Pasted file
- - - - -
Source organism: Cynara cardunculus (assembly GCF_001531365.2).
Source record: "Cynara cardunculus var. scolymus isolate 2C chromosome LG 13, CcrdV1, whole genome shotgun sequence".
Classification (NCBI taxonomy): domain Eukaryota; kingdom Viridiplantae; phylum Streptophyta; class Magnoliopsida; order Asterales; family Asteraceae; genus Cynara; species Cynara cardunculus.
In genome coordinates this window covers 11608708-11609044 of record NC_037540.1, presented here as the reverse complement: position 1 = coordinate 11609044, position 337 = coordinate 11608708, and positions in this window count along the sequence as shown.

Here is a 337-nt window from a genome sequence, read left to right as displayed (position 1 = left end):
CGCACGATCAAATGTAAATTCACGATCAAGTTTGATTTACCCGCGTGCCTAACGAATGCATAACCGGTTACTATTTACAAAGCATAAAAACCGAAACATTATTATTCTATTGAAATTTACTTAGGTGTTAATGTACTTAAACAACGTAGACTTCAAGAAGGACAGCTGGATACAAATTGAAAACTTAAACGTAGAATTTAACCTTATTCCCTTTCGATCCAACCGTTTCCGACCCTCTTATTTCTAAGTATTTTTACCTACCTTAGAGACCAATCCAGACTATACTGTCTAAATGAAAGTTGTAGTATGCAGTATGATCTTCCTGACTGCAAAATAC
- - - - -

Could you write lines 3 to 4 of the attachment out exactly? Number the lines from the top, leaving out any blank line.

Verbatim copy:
Classification (NCBI taxonomy): domain Eukaryota; kingdom Viridiplantae; phylum Streptophyta; class Magnoliopsida; order Asterales; family Asteraceae; genus Cynara; species Cynara cardunculus.
In genome coordinates this window covers 11608708-11609044 of record NC_037540.1, presented here as the reverse complement: position 1 = coordinate 11609044, position 337 = coordinate 11608708, and positions in this window count along the sequence as shown.